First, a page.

Are defective and worn parts replaced as soon as possible on all machinery?        
Are tires inspected regularly and properly inflated?        
Are children and bystanders kept away from operating machinery?        
Is the power turned off before adjusting or servicing machinery?        
Are farm equipment manuals readily available to the operator?        
Is any equipment that is likely to be towed on roadways equipped with a slow-moving vehicle sign, safety chains, and a safety hitch pin?        
Are SMV signs in good condition (clean and not faded)?        
Are moveable components properly blocked before repair or adjustments?        
Do you always observe the “NO RIDERS” rule on machines or drawbars?        
Are brakes adjusted regularly?        

 

Pesticide Storage Yes No Level of
Priority
Hazard
Corrected
Is your pesticide storage area used exclusively for the storage of pesticides?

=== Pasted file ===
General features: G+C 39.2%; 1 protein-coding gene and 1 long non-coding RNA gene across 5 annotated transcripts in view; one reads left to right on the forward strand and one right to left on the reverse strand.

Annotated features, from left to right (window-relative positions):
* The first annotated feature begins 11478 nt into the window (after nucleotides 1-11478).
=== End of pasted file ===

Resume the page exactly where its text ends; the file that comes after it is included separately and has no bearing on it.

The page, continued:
Is this storage area kept neat and orderly?        
Is the storage area vented to the outside?        
Have you posted a chemical warning sign on all entrances to the storage area?        
Do you have adequate safety equipment (respirator, rubber gloves, boots, etc.)?        
Have you posted emergency phone numbers (such as fire and the New Mexico Department of Agriculture)?        
Is the storage area free of floor drains?        
Note: For more information on pesticide storage and handling, see chapter 2 of New Mexico Farm*A*Syst available at http://aces.nmsu.edu/farmasyst/pdfs/2chart.pdf

 

Animal Handling Facilities Yes No Level of
Priority
Hazard
Corrected